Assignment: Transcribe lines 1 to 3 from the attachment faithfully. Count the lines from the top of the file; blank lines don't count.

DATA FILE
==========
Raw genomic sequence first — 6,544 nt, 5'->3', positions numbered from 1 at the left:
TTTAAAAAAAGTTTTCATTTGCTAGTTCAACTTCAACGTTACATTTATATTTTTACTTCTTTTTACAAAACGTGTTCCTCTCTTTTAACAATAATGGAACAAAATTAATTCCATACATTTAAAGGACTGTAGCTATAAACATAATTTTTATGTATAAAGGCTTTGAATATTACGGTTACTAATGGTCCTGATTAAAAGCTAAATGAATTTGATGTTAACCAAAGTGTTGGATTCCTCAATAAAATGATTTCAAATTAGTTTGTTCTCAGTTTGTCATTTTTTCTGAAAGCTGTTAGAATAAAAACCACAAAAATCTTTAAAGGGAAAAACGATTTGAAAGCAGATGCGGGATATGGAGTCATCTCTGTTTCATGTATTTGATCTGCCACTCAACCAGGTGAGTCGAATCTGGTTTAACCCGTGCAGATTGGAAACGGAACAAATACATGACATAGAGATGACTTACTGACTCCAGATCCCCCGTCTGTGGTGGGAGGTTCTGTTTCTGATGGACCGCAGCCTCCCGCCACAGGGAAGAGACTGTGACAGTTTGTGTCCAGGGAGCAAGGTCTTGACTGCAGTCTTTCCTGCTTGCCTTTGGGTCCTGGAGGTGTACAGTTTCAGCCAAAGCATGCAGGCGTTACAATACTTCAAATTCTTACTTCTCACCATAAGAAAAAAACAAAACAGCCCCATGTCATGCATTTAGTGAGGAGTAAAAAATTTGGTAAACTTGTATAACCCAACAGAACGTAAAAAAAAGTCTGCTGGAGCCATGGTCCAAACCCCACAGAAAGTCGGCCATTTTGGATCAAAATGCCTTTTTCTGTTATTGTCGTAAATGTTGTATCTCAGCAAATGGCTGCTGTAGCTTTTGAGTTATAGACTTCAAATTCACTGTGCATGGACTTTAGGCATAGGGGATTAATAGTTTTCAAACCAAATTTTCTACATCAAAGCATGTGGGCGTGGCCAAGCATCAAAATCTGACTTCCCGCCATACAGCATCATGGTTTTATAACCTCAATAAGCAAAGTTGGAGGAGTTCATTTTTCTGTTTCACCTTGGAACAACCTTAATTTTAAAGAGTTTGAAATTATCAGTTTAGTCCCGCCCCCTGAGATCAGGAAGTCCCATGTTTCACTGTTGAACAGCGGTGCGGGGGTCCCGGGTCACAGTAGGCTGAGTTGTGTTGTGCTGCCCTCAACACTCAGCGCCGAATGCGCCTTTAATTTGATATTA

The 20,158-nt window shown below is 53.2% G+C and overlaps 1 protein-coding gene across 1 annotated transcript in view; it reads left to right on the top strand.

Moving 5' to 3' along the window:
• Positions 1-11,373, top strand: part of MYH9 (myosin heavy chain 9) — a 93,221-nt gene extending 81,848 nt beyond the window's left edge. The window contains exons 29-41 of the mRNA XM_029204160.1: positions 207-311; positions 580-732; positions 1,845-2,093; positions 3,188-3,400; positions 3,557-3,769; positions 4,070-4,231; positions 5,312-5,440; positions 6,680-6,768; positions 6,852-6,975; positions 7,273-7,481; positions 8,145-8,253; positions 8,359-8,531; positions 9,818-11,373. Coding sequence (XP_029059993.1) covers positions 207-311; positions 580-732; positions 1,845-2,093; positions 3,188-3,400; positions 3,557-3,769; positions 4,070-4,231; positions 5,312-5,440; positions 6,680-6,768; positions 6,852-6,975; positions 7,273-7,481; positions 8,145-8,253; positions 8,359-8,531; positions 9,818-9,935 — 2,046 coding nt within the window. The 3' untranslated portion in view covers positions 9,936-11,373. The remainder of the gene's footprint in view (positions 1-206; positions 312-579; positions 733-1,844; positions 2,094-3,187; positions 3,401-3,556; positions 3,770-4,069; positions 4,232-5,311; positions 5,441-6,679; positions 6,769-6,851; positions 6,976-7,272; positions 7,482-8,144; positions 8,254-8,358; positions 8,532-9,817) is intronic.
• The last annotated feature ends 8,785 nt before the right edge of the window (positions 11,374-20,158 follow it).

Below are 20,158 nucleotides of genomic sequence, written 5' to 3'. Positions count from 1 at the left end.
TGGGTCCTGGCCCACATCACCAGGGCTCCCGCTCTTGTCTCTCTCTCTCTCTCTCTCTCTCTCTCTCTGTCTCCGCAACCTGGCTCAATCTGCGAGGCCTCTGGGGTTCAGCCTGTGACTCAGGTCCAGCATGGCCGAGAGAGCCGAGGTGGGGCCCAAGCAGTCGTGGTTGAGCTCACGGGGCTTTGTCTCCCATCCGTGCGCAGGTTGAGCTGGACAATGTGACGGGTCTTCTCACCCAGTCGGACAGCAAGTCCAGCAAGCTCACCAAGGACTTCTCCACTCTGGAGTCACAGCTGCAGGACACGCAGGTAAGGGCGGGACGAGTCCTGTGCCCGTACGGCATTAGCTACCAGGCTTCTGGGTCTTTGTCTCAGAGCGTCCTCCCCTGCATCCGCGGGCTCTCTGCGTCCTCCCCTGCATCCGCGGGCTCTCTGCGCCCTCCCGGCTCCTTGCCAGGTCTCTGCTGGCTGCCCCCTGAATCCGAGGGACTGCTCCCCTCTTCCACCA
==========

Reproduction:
Raw genomic sequence first — 6,544 nt, 5'->3', positions numbered from 1 at the left:
TTTAAAAAAAGTTTTCATTTGCTAGTTCAACTTCAACGTTACATTTATATTTTTACTTCTTTTTACAAAACGTGTTCCTCTCTTTTAACAATAATGGAACAAAATTAATTCCATACATTTAAAGGACTGTAGCTATAAACATAATTTTTATGTATAAAGGCTTTGAATATTACGGTTACTAATGGTCCTGATTAAAAGCTAAATGAATTTGATGTTAACCAAAGTGTTGGATTCCTCAATAAAATGATTTCAAATTAGTTTGTTCTCAGTTTGTCATTTTTTCTGAAAGCTGTTAGAATAAAAACCACAAAAATCTTTAAAGGGAAAAACGATTTGAAAGCAGATGCGGGATATGGAGTCATCTCTGTTTCATGTATTTGATCTGCCACTCAACCAGGTGAGTCGAATCTGGTTTAACCCGTGCAGATTGGAAACGGAACAAATACATGACATAGAGATGACTTACTGACTCCAGATCCCCCGTCTGTGGTGGGAGGTTCTGTTTCTGATGGACCGCAGCCTCCCGCCACAGGGAAGAGACTGTGACAGTTTGTGTCCAGGGAGCAAGGTCTTGACTGCAGTCTTTCCTGCTTGCCTTTGGGTCCTGGAGGTGTACAGTTTCAGCCAAAGCATGCAGGCGTTACAATACTTCAAATTCTTACTTCTCACCATAAGAAAAAAACAAAACAGCCCCATGTCATGCATTTAGTGAGGAGTAAAAAATTTGGTAAACTTGTATAACCCAACAGAACGTAAAAAAAAGTCTGCTGGAGCCATGGTCCAAACCCCACAGAAAGTCGGCCATTTTGGATCAAAATGCCTTTTTCTGTTATTGTCGTAAATGTTGTATCTCAGCAAATGGCTGCTGTAGCTTTTGAGTTATAGACTTCAAATTCACTGTGCATGGACTTTAGGCATAGGGGATTAATAGTTTTCAAACCAAATTTTCTACATCAAAGCATGTGGGCGTGGCCAAGCATCAAAATCTGACTTCCCGCCATACAGCATCATGGTTTTATAACCTCAATAAGCAAAGTTGGAGGAGTTCATTTTTCTGTTTCACCTTGGAACAACCTTAATTTTAAAGAGTTTGAAATTATCAGTTTAGTCCCGCCCCCTGAGATCAGGAAGTCCCATGTTTCACTGTTGAACAGCGGTGCGGGGGTCCCGGGTCACAGTAGGCTGAGTTGTGTTGTGCTGCCCTCAACACTCAGCGCCGAATGCGCCTTTAATTTGATATTA

The 20,158-nt window shown below is 53.2% G+C and overlaps 1 protein-coding gene across 1 annotated transcript in view; it reads left to right on the top strand.